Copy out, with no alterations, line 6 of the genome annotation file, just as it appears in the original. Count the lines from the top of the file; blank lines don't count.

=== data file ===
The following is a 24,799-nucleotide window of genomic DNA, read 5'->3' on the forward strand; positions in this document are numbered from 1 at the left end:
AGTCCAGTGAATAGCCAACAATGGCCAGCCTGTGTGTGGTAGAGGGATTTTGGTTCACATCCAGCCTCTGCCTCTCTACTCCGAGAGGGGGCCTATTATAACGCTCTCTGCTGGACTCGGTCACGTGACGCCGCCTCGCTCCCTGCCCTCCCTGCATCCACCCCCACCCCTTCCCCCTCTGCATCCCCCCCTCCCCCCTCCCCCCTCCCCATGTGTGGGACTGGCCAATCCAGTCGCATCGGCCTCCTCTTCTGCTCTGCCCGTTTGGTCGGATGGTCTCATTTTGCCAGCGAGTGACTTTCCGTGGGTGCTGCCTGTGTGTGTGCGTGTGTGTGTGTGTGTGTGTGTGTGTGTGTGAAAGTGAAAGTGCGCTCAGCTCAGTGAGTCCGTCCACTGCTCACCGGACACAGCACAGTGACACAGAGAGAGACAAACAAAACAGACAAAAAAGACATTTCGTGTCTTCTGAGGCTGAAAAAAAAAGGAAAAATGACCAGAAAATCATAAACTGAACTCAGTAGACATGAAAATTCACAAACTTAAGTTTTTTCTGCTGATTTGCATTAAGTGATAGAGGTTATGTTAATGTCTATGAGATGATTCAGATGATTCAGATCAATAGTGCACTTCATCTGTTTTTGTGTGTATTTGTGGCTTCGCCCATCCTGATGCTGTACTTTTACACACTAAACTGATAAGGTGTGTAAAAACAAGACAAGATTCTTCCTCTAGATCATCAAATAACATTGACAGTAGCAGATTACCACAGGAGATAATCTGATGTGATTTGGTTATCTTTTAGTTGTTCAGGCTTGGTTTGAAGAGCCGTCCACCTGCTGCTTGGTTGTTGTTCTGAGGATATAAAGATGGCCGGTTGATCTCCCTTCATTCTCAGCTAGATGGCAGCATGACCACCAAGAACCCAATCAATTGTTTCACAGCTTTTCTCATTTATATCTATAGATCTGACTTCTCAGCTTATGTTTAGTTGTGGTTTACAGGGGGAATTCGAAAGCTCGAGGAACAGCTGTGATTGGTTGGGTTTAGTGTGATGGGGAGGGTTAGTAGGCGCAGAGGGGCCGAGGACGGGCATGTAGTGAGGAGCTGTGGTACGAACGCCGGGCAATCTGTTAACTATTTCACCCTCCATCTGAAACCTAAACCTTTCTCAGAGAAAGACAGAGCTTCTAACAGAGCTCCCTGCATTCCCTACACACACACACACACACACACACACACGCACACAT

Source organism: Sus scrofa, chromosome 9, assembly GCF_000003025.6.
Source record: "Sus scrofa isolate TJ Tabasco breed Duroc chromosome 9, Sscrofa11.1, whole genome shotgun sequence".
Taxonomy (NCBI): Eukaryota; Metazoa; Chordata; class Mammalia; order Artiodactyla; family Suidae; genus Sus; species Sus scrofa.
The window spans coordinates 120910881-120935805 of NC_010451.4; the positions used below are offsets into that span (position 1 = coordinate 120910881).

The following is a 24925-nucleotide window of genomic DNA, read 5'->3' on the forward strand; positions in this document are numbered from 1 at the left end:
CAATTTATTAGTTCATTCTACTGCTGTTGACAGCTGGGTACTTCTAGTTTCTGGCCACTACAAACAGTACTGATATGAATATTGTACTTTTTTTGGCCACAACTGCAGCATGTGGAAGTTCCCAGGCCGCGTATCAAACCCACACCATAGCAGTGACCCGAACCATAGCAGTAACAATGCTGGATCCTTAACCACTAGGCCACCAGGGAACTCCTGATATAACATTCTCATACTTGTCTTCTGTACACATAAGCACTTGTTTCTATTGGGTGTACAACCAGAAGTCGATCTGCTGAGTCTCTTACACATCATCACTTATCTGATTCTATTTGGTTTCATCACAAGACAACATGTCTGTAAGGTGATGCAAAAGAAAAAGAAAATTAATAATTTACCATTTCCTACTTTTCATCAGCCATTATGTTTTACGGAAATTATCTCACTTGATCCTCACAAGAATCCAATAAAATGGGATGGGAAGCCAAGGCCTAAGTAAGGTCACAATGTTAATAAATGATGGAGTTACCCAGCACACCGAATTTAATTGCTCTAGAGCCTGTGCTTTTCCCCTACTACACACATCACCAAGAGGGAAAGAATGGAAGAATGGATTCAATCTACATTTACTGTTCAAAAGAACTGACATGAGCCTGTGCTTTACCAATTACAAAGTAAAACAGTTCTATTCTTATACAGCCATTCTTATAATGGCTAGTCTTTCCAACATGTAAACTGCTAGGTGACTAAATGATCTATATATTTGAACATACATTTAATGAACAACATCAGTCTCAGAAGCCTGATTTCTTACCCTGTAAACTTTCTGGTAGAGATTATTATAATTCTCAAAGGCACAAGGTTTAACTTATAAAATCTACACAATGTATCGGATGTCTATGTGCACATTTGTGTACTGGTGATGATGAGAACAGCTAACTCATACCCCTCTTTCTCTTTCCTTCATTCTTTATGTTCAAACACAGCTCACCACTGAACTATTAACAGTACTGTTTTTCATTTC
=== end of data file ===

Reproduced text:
The window spans coordinates 120910881-120935805 of NC_010451.4; the positions used below are offsets into that span (position 1 = coordinate 120910881).